How to sow salad seeds in guttering

How to sow salad seeds in guttering

Old lengths of guttering can make the perfect seed-sowing medium for crops such as salad leaves. We reveal all.

A table displaying which months are best to sow, plant and harvest.
Jan Feb Mar Apr May Jun Jul Aug Sep Oct Nov Dec
At its best
At its best

Plant is not at its best in January

Plant is not at its best in February

Plant is not at its best in March

Plant is at its best in April

Plant is at its best in May

Plant is at its best in June

Plant is at its best in July

Plant is at its best in August

Plant is at its best in September

Plant is not at its best in October

Plant is not at its best in November

Plant is not at its best in December

To do
To do

Do not To do in January

Do not To do in February

Do To do in March

Do To do in April

Do To do in May

Do To do in June

Do To do in July

Do To do in August

Do not To do in September

Do not To do in October

Do not To do in November

Do not To do in December

Sowing seed of salad leaves in lengths of guttering can help keep your seedlings safe from slugs and snails, and enable you to transplant the whole row into the soil as and when soil space becomes available. Short, 1m lengths of guttering are convenient and easy to handle. When the salad seeds germinate, simply grow them on for two to four weeks and then slide the plants into their final growing positions.

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You Will Need

  • Salad seeds
  • Lengths of guttering
  • Hand saw
  • Duct tape
  • Multi-purpose, peat-free compost
  • Watering can with rose attachment

Step 1

Adding Gaffa tape to the end of guttering
Adding Gaffa tape to the end of guttering

Saw the guttering to a manageable size and remove any ends. Replace each end with a large piece of Gaffa tape, which will keep the compost in place but can easily be removed when you transplant the seedings into the soil.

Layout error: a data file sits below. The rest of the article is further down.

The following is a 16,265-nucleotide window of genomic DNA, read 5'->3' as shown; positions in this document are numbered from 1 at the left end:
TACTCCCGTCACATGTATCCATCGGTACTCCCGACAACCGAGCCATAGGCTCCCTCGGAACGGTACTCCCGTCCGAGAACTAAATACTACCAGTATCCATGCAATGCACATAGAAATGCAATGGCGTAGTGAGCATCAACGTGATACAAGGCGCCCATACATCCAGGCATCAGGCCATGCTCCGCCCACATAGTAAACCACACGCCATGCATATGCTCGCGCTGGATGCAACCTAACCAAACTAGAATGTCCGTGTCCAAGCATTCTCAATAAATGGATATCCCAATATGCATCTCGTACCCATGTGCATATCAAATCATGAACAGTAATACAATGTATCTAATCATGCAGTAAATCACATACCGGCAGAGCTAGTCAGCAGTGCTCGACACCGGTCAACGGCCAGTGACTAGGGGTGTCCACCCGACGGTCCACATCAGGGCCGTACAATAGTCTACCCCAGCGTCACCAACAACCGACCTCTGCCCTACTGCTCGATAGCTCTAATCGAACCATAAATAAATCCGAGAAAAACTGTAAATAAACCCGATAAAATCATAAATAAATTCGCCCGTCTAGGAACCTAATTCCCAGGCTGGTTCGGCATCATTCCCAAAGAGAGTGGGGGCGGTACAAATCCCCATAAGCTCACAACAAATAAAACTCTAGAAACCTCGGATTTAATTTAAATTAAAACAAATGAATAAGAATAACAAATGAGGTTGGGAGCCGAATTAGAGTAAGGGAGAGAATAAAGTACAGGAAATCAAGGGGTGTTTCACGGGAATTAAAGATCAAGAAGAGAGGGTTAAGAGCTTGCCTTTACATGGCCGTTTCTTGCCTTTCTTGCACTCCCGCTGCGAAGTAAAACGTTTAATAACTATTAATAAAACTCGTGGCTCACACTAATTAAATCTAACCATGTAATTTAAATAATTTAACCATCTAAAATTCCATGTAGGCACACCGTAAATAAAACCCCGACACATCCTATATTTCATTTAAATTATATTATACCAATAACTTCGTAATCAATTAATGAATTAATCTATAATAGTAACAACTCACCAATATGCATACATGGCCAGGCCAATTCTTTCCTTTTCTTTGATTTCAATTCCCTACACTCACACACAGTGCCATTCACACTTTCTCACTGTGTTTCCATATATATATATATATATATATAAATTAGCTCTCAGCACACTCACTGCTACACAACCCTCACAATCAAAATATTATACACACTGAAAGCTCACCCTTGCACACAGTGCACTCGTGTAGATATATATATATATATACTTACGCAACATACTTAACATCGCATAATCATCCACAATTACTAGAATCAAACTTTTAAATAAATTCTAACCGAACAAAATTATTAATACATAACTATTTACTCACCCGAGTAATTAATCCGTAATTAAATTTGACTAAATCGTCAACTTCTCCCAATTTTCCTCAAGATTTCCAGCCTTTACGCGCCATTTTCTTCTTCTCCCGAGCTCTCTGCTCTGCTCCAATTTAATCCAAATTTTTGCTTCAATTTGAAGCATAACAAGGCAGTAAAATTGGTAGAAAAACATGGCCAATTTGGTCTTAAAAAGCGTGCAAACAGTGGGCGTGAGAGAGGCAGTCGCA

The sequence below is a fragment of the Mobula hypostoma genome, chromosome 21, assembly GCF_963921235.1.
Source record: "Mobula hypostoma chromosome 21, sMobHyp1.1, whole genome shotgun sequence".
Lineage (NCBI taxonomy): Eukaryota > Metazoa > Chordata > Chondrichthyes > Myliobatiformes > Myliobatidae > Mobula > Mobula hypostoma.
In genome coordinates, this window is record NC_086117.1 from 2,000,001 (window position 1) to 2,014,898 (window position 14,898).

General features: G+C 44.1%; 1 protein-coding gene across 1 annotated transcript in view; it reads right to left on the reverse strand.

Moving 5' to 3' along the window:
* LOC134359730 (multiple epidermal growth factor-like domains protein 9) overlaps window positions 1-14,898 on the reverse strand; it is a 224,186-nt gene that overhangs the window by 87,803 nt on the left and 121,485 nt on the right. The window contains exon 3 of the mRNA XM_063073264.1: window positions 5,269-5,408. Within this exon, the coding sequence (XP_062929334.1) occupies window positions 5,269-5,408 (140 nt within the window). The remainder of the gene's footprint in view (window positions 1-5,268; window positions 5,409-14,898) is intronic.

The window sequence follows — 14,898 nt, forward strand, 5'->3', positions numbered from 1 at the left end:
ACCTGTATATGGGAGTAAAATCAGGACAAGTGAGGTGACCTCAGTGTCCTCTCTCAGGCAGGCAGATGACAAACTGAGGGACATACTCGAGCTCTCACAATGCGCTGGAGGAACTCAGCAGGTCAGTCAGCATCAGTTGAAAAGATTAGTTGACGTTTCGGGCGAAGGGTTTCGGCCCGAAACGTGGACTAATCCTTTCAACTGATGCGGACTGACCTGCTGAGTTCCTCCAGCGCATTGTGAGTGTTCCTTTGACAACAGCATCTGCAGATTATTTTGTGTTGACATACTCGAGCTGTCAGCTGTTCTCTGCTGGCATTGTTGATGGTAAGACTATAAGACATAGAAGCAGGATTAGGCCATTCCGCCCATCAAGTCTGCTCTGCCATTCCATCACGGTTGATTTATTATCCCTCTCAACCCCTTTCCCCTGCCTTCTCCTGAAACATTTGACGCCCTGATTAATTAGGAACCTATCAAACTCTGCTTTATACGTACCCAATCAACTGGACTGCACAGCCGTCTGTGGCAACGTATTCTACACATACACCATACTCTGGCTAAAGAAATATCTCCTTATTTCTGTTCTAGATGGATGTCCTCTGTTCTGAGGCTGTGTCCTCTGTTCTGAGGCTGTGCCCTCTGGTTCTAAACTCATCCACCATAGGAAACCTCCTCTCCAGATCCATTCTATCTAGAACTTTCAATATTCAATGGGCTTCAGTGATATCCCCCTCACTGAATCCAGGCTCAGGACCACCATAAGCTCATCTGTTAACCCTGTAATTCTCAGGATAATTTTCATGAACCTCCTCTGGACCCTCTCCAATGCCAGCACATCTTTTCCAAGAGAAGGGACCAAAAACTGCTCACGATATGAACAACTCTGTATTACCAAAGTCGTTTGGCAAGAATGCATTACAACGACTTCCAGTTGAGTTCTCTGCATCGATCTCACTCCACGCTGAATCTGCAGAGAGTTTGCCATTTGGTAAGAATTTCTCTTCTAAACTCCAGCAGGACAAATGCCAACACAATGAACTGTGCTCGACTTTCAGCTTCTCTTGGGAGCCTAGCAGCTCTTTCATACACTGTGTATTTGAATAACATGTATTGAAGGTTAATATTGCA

Step 2

Sowing salad leaf seeds in multi-purpose soil
Sowing salad leaf seeds in multi-purpose soil

Fill the guttering with moist, peat-free, multi-purpose compost and gently firm down. Create a shallow drill in the centre of the compost and sow seeds sparingly along it.

Step 3

Covering the seeds with compost
Covering the seeds with compost

Use your thumb and forefinger to replace the compost over the seed and firm gently.

Step 4

Watering the compost
Watering the compost

Transfer the lengths of guttering to your greenhouse or cold frame, and water the compost with a watering can with a fine rose attached.

Step 5

Salad seedlings growing in guttering
Salad seedlings growing in guttering

Seed should germinate within a few days. Leave to grow on for up to four weeks before planting out in the soil. Don’t forget to keep plants well watered, especially in hot weather.

Step 6

Transplanting the whole row of salad seedlings in one go
Transplanting the whole row of salad seedlings in one go

Your salad leaf seedlings will be ready to transplant when their roots fill the compost in the guttering. Use a garden trowel to make a wide, shallow drill in prepared soil. Then simply remove the gaff tape from one end of the guttering and gently slide the seedlings in place. Water them in thoroughly.

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Sow more seeds at two-week intervals to provide a continuous supply of leaves for salads.

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